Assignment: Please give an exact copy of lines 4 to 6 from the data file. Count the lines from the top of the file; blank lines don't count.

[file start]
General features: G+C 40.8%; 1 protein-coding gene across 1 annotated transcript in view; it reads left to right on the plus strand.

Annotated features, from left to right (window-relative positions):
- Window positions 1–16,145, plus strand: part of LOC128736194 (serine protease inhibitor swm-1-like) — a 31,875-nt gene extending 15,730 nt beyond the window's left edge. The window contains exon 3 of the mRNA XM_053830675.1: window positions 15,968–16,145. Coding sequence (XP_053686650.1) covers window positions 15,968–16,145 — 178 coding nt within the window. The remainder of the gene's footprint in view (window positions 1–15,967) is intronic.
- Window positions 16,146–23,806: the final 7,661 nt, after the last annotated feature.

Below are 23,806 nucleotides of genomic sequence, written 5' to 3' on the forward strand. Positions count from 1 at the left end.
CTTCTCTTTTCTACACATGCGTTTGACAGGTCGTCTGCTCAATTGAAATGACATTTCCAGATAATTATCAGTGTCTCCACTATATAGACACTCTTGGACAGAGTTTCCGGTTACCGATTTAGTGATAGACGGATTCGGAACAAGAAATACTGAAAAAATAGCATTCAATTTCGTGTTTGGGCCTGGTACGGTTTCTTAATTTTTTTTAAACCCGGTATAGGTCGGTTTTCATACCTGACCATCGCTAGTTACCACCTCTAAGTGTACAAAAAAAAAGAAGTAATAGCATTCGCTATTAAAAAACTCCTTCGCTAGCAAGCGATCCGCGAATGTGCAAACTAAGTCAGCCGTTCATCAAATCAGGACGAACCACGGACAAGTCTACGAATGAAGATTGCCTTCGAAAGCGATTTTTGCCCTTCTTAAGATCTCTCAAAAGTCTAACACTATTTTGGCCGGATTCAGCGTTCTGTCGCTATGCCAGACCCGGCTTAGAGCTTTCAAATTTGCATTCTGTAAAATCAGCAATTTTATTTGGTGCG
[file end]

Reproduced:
- Window positions 16,146–23,806: the final 7,661 nt, after the last annotated feature.

Below are 23,806 nucleotides of genomic sequence, written 5' to 3' on the forward strand. Positions count from 1 at the left end.
CTTCTCTTTTCTACACATGCGTTTGACAGGTCGTCTGCTCAATTGAAATGACATTTCCAGATAATTATCAGTGTCTCCACTATATAGACACTCTTGGACAGAGTTTCCGGTTACCGATTTAGTGATAGACGGATTCGGAACAAGAAATACTGAAAAAATAGCATTCAATTTCGTGTTTGGGCCTGGTACGGTTTCTTAATTTTTTTTAAACCCGGTATAGGTCGGTTTTCATACCTGACCATCGCTAGTTACCACCTCTAAGTGTACAAAAAAAAAGAAGTAATAGCATTCGCTATTAAAAAACTCCTTCGCTAGCAAGCGATCCGCGAATGTGCAAACTAAGTCAGCCGTTCATCAAATCAGGACGAACCACGGACAAGTCTACGAATGAAGATTGCCTTCGAAAGCGATTTTTGCCCTTCTTAAGATCTCTCAAAAGTCTAACACTATTTTGGCCGGATTCAGCGTTCTGTCGCTATGCCAGACCCGGCTTAGAGCTTTCAAATTTGCATTCTGTAAAATCAGCAATTTTATTTGGTGCG